Knesset research center sounded alarm in 2008 about housing crisis
If the government had been more attentive to warnings in reports and understood the severity of the problem, they may have headed off the largest demonstrations on a social issue the country has seen in recent decades.
Three years before the outbreak of the current wave of protests over the cost of housing, the Knesset's Research and Information Center warned of an impending social backlash as a result of a worsening housing situation. In three separate reports issued by the parliamentary research center, over the past three years, the Knesset research staff also cautioned over what was seen as the absence of strategic planning in the housing sector and a lack of a systematic, long-term perspective on the issue. The center also criticized the lack of coordination among ministries.
If Prime Minister Benjamin Netanyahu and Finance Minister Yuval Steinitz had been more attentive to the warnings in the reports and understood the severity of the problem, they may have headed off the largest demonstrations on a social issue that the country has seen in recent decades.
The first Knesset research center report, which was compiled in March 2008, during the administration of Prime Minister Ehud Olmert, warned of the government's failure to take a long-term systematic approach to construction and housing. The report said this was evident in cabinet decisions that were inconsistent with declared government policy and even resulted in just the opposite of the stated goal.
In what appears now to foretell this summer's housing protests, the 2008 report also stated: "The continuation of this trend could result in resentment, continued widening of social disparities and could even encourage emigration from the country." The report concluded that "a reexamination of the government's construction and housing policy is necessary."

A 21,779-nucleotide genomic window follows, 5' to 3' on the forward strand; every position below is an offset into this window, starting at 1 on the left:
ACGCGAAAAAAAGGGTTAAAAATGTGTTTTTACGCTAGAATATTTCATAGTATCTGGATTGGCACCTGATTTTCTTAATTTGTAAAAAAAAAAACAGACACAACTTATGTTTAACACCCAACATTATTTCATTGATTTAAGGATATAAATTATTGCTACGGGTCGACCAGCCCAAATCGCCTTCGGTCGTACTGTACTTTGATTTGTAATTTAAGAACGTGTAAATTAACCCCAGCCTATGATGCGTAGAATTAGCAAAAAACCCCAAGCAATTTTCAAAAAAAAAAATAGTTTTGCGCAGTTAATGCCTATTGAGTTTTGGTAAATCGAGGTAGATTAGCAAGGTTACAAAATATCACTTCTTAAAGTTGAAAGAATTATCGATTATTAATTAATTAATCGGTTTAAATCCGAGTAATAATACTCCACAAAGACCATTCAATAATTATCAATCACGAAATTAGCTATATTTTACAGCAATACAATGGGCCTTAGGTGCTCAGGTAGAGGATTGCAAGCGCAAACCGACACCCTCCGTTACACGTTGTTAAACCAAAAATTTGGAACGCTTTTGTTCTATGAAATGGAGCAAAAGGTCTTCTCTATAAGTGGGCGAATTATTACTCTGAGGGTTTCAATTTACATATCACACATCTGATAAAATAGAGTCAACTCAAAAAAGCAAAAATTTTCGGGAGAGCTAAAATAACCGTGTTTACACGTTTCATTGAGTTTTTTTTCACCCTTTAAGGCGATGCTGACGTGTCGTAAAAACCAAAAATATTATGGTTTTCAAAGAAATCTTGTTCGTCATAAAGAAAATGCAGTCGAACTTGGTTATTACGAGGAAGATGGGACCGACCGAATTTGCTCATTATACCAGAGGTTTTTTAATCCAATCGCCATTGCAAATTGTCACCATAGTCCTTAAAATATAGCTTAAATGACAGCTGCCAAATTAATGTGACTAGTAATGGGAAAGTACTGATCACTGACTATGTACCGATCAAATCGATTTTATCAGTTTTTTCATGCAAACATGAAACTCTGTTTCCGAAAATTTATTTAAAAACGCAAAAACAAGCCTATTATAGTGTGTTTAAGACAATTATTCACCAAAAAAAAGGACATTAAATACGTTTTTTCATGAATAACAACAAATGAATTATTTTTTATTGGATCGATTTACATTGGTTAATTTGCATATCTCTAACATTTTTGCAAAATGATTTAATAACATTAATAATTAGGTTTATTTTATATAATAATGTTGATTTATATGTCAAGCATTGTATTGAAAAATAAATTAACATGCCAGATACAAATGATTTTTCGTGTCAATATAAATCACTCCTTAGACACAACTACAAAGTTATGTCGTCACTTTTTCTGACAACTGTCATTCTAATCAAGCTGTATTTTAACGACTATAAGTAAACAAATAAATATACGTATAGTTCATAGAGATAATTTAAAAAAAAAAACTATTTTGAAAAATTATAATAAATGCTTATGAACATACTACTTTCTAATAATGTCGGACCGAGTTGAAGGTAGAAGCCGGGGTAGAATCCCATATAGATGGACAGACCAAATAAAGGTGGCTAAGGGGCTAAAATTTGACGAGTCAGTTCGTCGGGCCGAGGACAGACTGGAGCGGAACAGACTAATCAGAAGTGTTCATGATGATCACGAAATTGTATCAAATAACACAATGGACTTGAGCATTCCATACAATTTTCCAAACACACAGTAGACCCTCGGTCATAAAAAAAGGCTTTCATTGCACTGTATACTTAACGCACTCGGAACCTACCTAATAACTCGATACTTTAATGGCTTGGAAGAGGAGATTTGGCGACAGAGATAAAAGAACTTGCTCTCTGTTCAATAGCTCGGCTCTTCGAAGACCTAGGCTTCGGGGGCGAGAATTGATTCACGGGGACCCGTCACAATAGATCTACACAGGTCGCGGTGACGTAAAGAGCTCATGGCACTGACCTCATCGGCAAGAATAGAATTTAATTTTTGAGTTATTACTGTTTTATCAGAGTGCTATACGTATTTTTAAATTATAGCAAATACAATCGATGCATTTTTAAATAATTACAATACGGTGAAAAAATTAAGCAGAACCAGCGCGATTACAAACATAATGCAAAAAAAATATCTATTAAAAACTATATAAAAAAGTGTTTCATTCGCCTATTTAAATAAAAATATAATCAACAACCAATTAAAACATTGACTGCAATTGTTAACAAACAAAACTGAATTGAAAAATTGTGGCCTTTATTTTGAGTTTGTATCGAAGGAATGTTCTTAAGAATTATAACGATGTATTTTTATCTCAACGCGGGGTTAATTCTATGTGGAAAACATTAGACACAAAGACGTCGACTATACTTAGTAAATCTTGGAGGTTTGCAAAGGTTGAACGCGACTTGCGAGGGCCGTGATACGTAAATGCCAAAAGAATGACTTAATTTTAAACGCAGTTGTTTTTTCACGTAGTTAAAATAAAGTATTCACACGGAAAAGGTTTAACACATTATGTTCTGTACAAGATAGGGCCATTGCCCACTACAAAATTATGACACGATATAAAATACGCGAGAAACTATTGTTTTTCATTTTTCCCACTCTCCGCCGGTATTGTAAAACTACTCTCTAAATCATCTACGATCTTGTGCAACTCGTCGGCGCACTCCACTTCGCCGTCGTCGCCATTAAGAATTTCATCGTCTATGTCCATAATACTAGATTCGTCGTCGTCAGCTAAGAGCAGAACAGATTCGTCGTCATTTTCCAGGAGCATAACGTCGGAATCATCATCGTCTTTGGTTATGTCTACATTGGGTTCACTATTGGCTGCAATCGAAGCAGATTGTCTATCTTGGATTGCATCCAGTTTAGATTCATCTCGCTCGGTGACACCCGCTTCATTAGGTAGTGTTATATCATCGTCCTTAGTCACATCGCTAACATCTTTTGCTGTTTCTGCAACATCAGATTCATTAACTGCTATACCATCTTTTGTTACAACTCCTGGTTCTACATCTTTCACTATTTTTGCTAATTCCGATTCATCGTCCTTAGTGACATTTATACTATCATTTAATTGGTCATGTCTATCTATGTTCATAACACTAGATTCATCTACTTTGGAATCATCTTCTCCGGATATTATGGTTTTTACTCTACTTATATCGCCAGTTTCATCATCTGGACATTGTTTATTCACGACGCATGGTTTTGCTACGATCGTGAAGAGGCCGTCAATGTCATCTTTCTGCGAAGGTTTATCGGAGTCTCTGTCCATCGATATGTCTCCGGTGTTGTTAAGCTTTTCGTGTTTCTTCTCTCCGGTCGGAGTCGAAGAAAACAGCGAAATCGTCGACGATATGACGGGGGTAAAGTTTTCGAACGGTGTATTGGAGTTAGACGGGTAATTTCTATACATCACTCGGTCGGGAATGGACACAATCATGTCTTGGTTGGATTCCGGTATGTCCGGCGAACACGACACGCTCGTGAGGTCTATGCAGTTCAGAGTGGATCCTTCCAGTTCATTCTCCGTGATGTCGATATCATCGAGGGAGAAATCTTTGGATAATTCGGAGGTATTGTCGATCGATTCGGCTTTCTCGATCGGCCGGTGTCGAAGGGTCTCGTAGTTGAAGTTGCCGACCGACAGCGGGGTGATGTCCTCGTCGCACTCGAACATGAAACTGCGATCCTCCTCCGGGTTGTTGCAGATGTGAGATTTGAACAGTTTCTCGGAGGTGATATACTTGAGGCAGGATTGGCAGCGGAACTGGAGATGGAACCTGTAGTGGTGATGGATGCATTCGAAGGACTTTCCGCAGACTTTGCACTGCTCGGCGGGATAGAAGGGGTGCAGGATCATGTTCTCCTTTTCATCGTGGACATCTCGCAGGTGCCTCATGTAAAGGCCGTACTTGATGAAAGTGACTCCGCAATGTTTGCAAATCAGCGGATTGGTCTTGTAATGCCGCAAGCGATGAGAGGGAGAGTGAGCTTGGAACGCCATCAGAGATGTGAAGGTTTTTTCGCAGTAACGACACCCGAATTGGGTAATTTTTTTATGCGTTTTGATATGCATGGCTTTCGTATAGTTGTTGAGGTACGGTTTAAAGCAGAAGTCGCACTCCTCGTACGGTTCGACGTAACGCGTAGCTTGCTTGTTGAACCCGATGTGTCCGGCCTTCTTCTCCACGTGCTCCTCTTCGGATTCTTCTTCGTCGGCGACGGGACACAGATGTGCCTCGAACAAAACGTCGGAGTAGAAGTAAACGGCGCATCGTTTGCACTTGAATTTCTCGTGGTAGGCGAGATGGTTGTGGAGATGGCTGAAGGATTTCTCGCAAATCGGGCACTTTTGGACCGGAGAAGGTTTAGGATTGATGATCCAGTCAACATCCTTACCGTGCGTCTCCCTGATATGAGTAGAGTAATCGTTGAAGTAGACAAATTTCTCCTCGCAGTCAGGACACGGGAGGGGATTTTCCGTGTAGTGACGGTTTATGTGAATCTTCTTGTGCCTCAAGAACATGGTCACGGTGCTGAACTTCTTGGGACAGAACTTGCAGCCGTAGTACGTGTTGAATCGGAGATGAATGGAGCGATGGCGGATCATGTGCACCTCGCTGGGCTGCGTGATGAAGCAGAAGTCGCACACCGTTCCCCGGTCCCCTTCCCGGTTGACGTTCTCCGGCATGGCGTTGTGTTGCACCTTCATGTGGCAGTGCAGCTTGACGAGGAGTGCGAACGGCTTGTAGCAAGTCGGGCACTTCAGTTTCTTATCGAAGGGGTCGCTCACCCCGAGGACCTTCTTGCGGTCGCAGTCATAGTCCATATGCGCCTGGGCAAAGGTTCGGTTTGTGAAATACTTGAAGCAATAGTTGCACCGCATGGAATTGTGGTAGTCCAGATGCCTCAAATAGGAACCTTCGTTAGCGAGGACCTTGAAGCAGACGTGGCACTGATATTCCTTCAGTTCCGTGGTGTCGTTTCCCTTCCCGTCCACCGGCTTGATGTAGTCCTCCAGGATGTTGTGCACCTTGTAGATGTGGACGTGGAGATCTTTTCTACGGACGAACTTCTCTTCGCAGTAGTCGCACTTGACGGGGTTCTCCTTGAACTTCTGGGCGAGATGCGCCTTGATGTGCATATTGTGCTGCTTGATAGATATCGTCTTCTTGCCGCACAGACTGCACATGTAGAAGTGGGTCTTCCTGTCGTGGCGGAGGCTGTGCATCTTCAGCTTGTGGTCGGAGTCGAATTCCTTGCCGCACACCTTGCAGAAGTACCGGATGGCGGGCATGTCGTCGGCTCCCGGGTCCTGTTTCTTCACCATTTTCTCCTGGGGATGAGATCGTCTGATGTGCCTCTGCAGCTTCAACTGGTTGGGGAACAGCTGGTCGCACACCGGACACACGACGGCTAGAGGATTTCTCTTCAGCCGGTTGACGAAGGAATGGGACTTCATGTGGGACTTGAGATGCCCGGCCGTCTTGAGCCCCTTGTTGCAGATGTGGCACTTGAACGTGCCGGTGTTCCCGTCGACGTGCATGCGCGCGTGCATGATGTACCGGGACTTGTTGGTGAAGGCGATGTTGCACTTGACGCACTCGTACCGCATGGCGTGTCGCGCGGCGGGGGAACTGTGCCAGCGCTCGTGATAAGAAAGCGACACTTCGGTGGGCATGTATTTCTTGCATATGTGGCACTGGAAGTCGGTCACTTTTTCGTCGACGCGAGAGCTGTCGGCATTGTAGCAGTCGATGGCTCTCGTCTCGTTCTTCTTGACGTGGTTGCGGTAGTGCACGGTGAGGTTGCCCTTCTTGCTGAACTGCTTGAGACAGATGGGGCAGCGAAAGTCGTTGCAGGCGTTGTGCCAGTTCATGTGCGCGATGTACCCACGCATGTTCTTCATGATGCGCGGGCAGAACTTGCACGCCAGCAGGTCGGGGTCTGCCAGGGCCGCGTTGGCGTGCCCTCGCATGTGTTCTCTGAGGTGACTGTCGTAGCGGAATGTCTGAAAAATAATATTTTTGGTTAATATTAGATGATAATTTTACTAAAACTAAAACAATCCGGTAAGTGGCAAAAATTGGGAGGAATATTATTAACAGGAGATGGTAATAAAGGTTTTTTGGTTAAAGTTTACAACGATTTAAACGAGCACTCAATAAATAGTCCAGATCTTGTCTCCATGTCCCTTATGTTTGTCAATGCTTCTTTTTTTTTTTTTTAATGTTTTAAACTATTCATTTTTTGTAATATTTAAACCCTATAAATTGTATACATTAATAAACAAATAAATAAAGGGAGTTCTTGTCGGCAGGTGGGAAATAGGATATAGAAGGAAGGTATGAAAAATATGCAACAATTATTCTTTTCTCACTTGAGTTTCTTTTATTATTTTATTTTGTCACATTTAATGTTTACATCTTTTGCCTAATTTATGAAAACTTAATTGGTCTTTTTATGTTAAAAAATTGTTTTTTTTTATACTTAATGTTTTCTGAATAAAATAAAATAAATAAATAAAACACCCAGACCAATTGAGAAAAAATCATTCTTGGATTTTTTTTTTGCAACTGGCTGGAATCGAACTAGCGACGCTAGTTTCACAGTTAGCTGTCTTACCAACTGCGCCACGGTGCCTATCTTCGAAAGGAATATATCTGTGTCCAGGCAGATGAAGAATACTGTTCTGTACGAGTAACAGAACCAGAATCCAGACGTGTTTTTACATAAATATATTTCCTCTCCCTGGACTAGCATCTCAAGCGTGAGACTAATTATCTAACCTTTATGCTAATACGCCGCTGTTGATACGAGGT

The Knesset Economics Committee considered the report and Likud MK Gilad Erdan, who is now the environmental protection minister, then chaired the committee. "Unfortunately," he said at the time, in a reference to the Kadima-led Olmert government,"the government is ignoring the social and demographic time bomb on which all of us are sitting."
In November 2009, the Knesset research center compiled a second report on the housing issue, and this document, too, contained an explicit warning, this time directed at the new government of Prime Minister Netanyahu and Finance Minister Steinitz, warning of a lack of long-term planning on housing issues. "Many government institutions are involved in the housing market," the report stated, "and it appears that there is not sufficient coordination among them. In the absence of a government 'boss' in the house market, government ministries are sometimes pulling in opposite directions."
A year later, in November 2010, the Knesset research center again weighed in on the problem. The same Netanyahu government was at the helm then, and in light of what the report's authors viewed as a worsening problem, the new document repeated, word for word, its warning of the prospect of rising social protest and emigration from the country.
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